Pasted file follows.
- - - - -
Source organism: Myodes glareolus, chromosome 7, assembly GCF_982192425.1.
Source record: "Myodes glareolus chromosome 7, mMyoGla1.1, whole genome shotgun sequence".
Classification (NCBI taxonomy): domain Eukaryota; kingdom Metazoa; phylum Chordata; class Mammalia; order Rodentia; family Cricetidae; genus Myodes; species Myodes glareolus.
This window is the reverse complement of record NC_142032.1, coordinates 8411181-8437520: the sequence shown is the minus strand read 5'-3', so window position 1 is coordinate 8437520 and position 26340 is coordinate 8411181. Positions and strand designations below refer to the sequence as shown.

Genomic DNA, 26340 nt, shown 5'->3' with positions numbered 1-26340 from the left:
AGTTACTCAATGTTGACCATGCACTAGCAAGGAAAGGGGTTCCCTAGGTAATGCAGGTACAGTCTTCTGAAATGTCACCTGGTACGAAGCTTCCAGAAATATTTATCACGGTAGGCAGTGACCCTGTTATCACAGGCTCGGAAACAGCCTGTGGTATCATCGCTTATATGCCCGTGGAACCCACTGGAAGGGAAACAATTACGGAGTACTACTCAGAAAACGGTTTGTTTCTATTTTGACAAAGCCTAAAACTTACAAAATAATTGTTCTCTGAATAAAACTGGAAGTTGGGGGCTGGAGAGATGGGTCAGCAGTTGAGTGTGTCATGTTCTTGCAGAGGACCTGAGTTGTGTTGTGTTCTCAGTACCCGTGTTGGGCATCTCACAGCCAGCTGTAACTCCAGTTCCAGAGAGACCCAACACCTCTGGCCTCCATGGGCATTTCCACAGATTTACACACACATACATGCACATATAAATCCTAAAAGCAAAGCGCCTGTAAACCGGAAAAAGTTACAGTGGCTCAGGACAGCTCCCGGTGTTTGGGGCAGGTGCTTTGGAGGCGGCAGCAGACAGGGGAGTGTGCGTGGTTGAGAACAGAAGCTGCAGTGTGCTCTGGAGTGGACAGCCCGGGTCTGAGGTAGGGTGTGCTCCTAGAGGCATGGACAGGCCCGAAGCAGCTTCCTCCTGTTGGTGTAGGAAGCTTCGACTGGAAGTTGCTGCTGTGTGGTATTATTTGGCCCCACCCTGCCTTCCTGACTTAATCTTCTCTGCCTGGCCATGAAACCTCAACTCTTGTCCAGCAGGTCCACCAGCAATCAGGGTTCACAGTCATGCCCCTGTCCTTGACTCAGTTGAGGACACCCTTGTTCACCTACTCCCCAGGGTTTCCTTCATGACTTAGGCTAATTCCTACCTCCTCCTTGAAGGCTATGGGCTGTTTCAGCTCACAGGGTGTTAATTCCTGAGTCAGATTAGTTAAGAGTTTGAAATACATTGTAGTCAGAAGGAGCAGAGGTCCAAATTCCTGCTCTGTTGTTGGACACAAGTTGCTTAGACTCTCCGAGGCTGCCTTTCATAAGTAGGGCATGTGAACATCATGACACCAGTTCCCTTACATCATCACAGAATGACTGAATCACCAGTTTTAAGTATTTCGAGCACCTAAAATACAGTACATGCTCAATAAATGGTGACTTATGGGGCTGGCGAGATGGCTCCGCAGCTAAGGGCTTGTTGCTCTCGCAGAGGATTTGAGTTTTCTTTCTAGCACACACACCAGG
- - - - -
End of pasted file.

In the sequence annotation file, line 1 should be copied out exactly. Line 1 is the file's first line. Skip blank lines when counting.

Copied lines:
Source organism: Myodes glareolus, chromosome 7, assembly GCF_982192425.1.